Friday, 11 April 2014

A temporary kiln fired with gas and wood

This week I built and fired another gas kiln, this time with the addition of a side stoke hole for wood. The interior dimensions were 18 by 18 inches wide, by 15 inches tall, which I think equates to around 2.8 cubic feet. The bottom and sides were assembled dry from a combination of heavy-duty fire bricks and light, high-temperature insulations bricks and the roof from a section of double-layer kiln fibre held in place with fencing wire. The exit flu was simply a slot left in the roof of the kiln at the opposite end from the burner port and extra pieces of kiln fibre were used as a damper.

This kiln proved quite tricky to fire in terms of getting the temperature up to 1285 degrees C but according to the pyrometer, I finally got there after 10.5 hours. At various points the temperature would stick and I had to make minute adjustments to the burner position and damper to get it rising again. No doubt the firing may have been alot quicker had I been able to use HTI bricks throughout. Cone 10 didn't quite drop but 9 was well over on the bottom shelf, where I think it was slightly cooler.

After the kiln reached 900 degrees C I started stoking occasionally with 2 or 3 pieces of pine kindling and each time this would cause a temperature drop of around 30 degrees. Over 1200 degrees this became quite exciting as large flames would shoot back at me out of the side stoke hole as the wood combusted instantly. I would like to have used alot more wood but it was so difficult to get the temperature up that I had to hold back on creating more reduction. At the end of the firing, the gas was turned off and six or seven small pieces of wood were pushed into the burner port and side stoke hole in an attempt to achieve more reduction during cooling. I felt this was necessary as the walls of the kiln and the roof are far from air-tight, and sure enough, the following day there was nothing left of the wood, barely any ashes at all.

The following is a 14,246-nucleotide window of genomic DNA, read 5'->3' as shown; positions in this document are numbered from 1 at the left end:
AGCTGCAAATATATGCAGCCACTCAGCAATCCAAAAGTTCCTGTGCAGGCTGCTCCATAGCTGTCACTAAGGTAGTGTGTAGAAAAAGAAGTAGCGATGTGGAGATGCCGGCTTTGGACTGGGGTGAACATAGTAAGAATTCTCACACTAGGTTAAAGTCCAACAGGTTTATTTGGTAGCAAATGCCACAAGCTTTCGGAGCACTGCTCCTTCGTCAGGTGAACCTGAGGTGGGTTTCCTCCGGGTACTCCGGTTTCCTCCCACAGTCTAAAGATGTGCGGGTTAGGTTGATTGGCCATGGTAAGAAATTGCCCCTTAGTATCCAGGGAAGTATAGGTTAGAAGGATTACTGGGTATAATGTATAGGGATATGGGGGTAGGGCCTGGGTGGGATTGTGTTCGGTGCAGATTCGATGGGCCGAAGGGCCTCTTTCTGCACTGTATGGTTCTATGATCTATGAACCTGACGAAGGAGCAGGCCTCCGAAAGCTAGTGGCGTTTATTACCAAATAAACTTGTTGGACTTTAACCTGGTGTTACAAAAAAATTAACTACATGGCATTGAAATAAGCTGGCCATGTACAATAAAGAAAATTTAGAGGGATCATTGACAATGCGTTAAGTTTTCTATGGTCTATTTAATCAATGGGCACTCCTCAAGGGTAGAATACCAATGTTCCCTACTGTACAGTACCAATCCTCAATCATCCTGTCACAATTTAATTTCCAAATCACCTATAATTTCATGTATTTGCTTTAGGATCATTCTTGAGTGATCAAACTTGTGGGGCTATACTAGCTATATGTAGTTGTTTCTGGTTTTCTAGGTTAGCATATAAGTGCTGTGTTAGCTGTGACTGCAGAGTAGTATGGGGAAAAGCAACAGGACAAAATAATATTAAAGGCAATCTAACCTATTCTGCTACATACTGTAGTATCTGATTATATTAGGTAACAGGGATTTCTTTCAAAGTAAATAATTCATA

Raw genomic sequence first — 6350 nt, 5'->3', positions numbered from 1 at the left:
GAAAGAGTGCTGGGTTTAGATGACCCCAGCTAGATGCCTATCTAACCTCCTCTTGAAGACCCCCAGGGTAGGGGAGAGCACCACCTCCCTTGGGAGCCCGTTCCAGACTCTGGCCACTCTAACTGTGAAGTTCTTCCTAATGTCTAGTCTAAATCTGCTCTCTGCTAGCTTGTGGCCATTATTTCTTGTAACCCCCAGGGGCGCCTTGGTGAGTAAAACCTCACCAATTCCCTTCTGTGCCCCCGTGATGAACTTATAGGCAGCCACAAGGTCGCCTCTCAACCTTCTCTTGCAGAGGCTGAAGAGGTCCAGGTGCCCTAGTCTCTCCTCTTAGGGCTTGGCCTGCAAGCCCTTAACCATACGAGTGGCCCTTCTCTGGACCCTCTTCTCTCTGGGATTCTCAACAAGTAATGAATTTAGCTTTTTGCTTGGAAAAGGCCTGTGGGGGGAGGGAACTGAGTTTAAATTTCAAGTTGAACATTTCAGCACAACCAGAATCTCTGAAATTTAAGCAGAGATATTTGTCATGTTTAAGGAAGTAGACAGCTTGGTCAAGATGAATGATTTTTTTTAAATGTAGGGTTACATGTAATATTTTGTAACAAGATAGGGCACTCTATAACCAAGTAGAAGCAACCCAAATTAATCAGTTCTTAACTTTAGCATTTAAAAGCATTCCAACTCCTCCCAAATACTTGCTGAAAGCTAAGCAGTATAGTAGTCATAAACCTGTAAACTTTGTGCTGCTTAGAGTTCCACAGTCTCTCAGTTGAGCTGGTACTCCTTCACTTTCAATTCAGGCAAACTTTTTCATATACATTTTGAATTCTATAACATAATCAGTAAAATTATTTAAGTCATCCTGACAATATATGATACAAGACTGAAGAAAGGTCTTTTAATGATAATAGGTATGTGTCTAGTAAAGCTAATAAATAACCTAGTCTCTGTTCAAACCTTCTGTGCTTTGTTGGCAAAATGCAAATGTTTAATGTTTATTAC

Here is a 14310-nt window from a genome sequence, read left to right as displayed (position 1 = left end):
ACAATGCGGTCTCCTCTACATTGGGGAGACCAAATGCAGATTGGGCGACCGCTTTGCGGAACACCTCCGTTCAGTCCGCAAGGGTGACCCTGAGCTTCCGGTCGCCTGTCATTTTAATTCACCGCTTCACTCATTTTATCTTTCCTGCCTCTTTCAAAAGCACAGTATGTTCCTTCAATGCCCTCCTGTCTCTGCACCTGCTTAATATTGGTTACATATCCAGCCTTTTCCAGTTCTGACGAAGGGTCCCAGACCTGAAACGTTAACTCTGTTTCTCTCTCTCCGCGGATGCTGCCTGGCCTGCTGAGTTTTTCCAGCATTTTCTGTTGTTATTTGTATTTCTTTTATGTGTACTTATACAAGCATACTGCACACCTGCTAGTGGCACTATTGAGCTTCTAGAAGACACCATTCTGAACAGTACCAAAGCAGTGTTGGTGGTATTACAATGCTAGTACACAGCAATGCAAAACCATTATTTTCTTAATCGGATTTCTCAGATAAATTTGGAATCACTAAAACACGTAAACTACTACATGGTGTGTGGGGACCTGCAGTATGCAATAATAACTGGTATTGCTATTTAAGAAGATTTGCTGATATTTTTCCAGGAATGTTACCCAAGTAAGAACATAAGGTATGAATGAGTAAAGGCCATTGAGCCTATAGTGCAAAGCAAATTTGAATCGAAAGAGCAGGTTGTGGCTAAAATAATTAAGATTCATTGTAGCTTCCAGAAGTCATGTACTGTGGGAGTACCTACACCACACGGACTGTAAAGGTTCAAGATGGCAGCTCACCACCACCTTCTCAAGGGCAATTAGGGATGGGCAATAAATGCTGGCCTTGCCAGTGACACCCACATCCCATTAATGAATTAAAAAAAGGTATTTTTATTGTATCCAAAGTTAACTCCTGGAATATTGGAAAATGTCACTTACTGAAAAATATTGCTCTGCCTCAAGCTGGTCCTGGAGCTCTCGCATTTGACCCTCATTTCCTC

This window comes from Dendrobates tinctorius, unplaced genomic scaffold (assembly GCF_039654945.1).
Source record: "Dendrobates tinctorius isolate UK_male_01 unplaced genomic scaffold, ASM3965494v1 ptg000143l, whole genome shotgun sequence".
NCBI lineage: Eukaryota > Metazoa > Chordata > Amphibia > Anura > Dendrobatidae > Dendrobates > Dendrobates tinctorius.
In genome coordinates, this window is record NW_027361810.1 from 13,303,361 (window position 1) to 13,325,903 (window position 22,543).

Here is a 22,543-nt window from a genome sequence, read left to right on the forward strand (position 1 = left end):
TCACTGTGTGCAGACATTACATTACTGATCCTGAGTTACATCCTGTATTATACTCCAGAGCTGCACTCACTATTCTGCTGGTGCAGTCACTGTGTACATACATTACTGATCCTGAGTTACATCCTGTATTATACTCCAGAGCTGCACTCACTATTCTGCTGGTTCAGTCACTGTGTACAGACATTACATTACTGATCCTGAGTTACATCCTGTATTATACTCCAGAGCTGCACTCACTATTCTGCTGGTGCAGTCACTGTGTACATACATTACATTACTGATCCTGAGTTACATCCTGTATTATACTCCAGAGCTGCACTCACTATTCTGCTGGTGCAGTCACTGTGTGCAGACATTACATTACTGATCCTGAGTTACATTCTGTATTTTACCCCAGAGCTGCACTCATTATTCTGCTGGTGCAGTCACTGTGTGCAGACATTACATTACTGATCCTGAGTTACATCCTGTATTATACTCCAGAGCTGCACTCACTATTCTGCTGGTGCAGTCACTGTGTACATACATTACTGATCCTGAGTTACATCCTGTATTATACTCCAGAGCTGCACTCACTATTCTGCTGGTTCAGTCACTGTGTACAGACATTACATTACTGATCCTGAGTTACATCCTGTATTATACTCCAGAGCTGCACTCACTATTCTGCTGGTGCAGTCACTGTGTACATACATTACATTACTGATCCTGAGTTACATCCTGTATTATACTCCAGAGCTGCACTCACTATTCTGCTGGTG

A couple of shots of the kiln as it was dismantled:

Kiln built on wooden pallet, burner port on right.

Kiln with spy hole and stoke hole for wood (right) on facing wall
One problem with this kind of kiln assembly is that the light-weight bricks are incredibly fragile .. they break easily when being moved around, and a few crack during each firing. The heavies take much longer to heat up but are at least fairly durable!

I think the addition of wood helped in creating intense bursts of reduction throughout most of the kiln, although it's hard to know exactly how it affected the glazes, as many of the pots already had raw ash added to them before the firing. Pots placed near the exit flu were more oxidised (example in the second photo). As usual, I was testing quite a few new glazes so the results were very mixed .. here are some of the pieces I felt turned out okay:

vase, 2 ins tall

vase, 3 ins tall

vase, 9 ins tall (re-fire from wood kiln)

vase, 5 ins tall

tea caddy, 4 ins tall

vase, 3 ins tall

vase 3.5 ins tall

Vase, 2.5 ins tall

whisky cup, approx 3 ins tall (re-fire from wood kiln)

whisky cup, underside
And below are a few test pieces I put in with my own shino-type crackle glaze. I was pleasantly surprised by these results as in the electric it was quite a disappointing glaze with a very dry and sandy finish.

The little bowl on the left was given a coating of groggy black clay (when leather hard) and this has added an extra dimension to the glaze in terms of texture and colour. Can't wait to try this one on a larger pot!

Thanks for reading.


  1. How exciting! Another gas and wood firing! You are amazing! I was thinking to get a gas kiln in future, but when I think about sitting with it during firing, I may not. : )

    1. Hi Midori, thank you! I enjoy the process and find it quite relaxing, so the time isn't a problem. I would prefer a more efficient design though, this one used way too much gas.

  2. I left a comment couple of days ago, but it doesn't look like it took! I am with Midori--you are amazing! The vessels and test samples all are beautiful. The tea caddy with the green pooling--divine. Very inspiring to see what is possible and your process. Thank you, Mark. I always have great fun reading your blog.

  3. Hi Charlene, apologies for not publishing your comment earlier! For some reason, I wasn't notified via my new e-mail address, and they only went to my old one which I rarely check. Anyway, thank you so much for your kind words, they really help keep my spirits up when the pottery going gets tough :)